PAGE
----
Insecure work: same problem, different hemispheres
The TUC and ACTU leaderships met this afternoon to exchange information and experiences about what we call vulnerable employment and they call insecure work. The ACTU’s Howe Inquiry has just finished taking evidence in 23 different places around Australia, in much the same way as the TUC’s Commission on Vulnerable Employment did in the UK.
The issues workers face in both countries are remarkably similar: sham self-employment, long-term ‘temporary’ jobs, and problems enforcing the laws that already do exist. And union campaigns have emphasised alliances, with churches, academics and local communities. In both cases, unions are keen to go beyond providing advice, and organising workers to defend their own rights. We’re both battling the assumption that globalisation has made ‘flexibility’ and insecurity inevitable.
But there are differences too: there are far more casual workers in Australia, and the TUC has done more work with ethnic minority communities. The ACTU enquiry received far more individual testimonies (around 500) and benefited from the much more localised media such a large but sparsely populated country has produced. And the TUC campaign, which underpinned the development of the Gangmasters Licensing Authority and the EU Temporary Agency Workers Directive is far more directed at the corporates who have created the vulnerable workforce of the 21st century.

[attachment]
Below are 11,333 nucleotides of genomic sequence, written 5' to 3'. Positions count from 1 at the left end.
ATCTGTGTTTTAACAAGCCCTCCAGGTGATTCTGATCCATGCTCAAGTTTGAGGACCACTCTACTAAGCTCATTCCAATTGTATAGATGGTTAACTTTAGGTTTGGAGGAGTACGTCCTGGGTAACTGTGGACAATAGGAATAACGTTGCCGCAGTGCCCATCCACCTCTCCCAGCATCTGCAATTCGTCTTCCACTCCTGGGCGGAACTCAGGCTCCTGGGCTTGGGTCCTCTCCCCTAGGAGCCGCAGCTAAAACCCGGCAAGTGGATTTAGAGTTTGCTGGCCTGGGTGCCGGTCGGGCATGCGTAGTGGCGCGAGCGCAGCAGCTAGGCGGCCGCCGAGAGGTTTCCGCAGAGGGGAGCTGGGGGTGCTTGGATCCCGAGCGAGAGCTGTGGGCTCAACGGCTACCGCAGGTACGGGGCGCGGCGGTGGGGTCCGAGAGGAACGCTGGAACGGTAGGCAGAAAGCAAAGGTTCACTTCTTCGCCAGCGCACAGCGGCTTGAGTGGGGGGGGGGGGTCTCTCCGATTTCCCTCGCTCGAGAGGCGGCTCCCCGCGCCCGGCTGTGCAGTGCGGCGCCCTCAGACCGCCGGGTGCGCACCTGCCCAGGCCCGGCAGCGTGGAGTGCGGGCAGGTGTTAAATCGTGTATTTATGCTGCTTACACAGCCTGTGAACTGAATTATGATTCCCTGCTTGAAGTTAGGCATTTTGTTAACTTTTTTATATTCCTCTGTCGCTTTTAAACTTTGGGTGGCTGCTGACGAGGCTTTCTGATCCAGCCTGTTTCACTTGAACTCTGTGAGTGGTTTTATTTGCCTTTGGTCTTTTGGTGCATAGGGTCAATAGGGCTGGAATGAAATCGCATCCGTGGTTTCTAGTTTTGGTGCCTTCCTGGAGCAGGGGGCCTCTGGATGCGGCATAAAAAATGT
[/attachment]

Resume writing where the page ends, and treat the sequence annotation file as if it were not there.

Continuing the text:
The ACTU “Secure jobs, better future” campaign is particularly focused on young people who want career paths and financial security, older males worried about their own job security and the future facing their children, and working mothers who have to take casual work to balance work and family.
These are issues across the developed world, and union movements globally will all need to develop their versions of the ACTU and TUC campaigns.
Follow Brendan Barber, Paul Kenny and Owen Tudor, #TUCdownunder @TUCGlobal.